The history of Hip Hop clothing is as varied and historical as the music itself. Before you jump into buying items you think best represent the genre, you might want to reflect on the fact that Run DMC has been immortalized in the Rock and Roll Hall of Fame, not only for their music, but for their clothes, as well. A pair of their Adidas First Edition Superstars, sans laces, sits proudly in the museum.
Hip hop clothing wasn’t on the radar of anyone outside of New York City back when Blondie and Kurtis Blow brought Hip Hop into American mainstream with “Rapture”. Ironically, some of what you’d see in giving the “Rapture” video is more in line with where we are today than where we’ve been over the years. With graffiti artists spray painting in the background and extras walking around in designer clothes, it’s a far cry from what we all attribute to the LL Cool J style of Hip Hop clothing from the 80’s.
When Def Jam Records was king, so were Kangol hats, track suits, thick gold chains and puffer jackets. The only person getting away with a Kangol hat these days is Samuel L. Jackson. Hip Hop clothing became a way to identify as much with the people you wanted to associate with as it was a barrier to guard against those you didn’t. The great divide was apparent, but it begged for questions. Hip Hop clothing has always been smarter than the average person gave it credit for – that is until FUBU came on the scene.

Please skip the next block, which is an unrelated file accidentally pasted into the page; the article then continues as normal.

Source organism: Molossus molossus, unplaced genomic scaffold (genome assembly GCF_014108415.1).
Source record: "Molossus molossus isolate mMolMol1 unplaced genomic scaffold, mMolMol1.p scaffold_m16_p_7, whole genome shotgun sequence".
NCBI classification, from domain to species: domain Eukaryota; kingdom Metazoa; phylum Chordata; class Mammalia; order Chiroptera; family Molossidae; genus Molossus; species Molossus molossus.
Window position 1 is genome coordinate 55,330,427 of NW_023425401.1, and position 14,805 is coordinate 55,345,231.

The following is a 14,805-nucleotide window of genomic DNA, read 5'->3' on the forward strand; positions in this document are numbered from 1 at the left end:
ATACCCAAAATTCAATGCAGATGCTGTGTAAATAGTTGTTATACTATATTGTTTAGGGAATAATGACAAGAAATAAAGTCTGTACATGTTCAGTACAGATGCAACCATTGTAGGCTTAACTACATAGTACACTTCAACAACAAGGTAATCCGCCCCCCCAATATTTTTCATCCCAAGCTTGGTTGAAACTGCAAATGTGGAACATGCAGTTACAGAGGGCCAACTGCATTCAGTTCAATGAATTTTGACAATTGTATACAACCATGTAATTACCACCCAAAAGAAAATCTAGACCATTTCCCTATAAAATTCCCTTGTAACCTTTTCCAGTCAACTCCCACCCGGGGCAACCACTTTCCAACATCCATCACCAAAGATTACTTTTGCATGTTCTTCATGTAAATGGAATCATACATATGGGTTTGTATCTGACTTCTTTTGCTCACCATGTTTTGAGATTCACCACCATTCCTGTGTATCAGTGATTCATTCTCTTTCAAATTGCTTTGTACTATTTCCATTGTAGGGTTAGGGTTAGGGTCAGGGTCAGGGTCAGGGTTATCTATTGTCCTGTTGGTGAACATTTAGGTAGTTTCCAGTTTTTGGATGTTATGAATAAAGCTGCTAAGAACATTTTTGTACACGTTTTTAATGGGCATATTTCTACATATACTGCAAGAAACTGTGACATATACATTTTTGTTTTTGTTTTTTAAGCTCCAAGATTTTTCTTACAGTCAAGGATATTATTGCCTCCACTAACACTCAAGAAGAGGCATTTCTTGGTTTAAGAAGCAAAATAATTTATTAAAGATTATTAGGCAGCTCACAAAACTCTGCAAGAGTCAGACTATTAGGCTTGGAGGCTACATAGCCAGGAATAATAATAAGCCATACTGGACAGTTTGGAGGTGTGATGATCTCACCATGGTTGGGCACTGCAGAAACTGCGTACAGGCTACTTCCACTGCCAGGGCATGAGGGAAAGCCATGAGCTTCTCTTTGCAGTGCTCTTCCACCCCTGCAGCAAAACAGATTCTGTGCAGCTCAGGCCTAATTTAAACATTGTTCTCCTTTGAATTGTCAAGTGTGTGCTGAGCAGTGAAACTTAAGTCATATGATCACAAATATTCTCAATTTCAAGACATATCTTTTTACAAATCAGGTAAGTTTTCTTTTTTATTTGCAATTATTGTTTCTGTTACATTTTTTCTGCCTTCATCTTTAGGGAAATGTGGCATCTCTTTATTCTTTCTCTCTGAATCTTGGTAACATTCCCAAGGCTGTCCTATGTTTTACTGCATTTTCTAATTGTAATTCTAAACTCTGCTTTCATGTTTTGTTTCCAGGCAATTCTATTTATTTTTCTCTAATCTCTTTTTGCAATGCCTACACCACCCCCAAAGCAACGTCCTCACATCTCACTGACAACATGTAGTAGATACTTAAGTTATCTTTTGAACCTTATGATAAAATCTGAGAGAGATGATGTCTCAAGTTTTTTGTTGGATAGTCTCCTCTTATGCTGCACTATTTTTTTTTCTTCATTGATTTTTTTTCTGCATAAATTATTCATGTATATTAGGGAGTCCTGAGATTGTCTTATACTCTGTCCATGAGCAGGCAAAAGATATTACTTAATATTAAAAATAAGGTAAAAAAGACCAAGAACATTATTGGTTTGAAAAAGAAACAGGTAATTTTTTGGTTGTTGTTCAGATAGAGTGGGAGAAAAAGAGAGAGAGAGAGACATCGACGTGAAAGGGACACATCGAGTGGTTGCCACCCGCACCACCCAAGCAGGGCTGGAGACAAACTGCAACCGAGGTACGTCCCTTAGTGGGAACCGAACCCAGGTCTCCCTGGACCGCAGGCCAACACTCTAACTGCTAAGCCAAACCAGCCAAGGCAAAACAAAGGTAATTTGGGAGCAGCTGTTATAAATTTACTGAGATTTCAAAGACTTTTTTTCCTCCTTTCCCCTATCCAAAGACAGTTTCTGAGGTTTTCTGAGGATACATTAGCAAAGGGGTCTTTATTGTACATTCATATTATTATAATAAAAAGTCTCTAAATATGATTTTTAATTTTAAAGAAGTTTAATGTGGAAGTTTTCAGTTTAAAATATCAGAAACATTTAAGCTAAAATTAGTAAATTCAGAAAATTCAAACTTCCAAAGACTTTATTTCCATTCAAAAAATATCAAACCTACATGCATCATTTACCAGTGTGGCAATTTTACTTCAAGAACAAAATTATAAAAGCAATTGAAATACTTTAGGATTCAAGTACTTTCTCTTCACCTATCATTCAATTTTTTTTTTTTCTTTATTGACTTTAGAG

FUBU, and acronym for the phrase “For Us, By Us,” changed how we looked at Hip Hop clothing in the 1990’s. Until that point Hip Hop clothing was really a piecemeal of what the individual saw on the streets and what they were seeing on their favorite artists. FUBU had a different vision. They saw not only what people wanted to be out in, but what they wanted to do every day life in and made it a way to reign in a community of people that needed to be invested in. Casual wear was less outlandish and over the top, while stepping out was once again about fashion instead of letting a statement and identifying as a Hip Hop fan take center stage.
Where we are now is a testament to the doors being blown open by so many of the artists that believed in culture shift and equality. Baby Phat, Sean John, Billionaire Boys Club and so many other labels have shaped Hip Hop clothing and trends since those first block parties in Queens, NY. Now you have Alicia Keys singing “Empire State of Mind” dressed in a Gucci suit, standing next to Jay Z on stage who’s suited up in D&G. Hip Hop clothing has come a long way in establishing itself as both a niche and as a mainstream, but it’s most lasting effect was in making us all equals. Whatever the exterior, there’s both some Prada and Adidas mixed together inside of us.